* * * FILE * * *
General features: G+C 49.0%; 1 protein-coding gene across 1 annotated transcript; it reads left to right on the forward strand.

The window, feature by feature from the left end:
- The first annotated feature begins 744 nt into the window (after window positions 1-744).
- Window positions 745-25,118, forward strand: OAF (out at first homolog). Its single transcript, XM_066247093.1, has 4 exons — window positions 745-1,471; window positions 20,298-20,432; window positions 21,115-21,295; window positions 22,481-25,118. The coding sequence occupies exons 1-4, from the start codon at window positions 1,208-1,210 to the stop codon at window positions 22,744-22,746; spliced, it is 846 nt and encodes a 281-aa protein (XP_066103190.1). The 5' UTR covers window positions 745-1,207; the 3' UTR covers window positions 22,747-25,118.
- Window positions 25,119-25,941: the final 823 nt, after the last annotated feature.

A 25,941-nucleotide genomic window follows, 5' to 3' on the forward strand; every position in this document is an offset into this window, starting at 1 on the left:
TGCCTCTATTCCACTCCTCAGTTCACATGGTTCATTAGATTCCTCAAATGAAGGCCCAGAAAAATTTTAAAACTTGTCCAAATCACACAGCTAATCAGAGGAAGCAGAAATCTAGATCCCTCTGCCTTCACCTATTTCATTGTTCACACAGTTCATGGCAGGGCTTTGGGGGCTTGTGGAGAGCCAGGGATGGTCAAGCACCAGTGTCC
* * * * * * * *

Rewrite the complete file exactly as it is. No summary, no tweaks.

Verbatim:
General features: G+C 49.0%; 1 protein-coding gene across 1 annotated transcript; it reads left to right on the forward strand.

The window, feature by feature from the left end:
- The first annotated feature begins 744 nt into the window (after window positions 1-744).
- Window positions 745-25,118, forward strand: OAF (out at first homolog). Its single transcript, XM_066247093.1, has 4 exons — window positions 745-1,471; window positions 20,298-20,432; window positions 21,115-21,295; window positions 22,481-25,118. The coding sequence occupies exons 1-4, from the start codon at window positions 1,208-1,210 to the stop codon at window positions 22,744-22,746; spliced, it is 846 nt and encodes a 281-aa protein (XP_066103190.1). The 5' UTR covers window positions 745-1,207; the 3' UTR covers window positions 22,747-25,118.
- Window positions 25,119-25,941: the final 823 nt, after the last annotated feature.

A 25,941-nucleotide genomic window follows, 5' to 3' on the forward strand; every position in this document is an offset into this window, starting at 1 on the left:
TGCCTCTATTCCACTCCTCAGTTCACATGGTTCATTAGATTCCTCAAATGAAGGCCCAGAAAAATTTTAAAACTTGTCCAAATCACACAGCTAATCAGAGGAAGCAGAAATCTAGATCCCTCTGCCTTCACCTATTTCATTGTTCACACAGTTCATGGCAGGGCTTTGGGGGCTTGTGGAGAGCCAGGGATGGTCAAGCACCAGTGTCC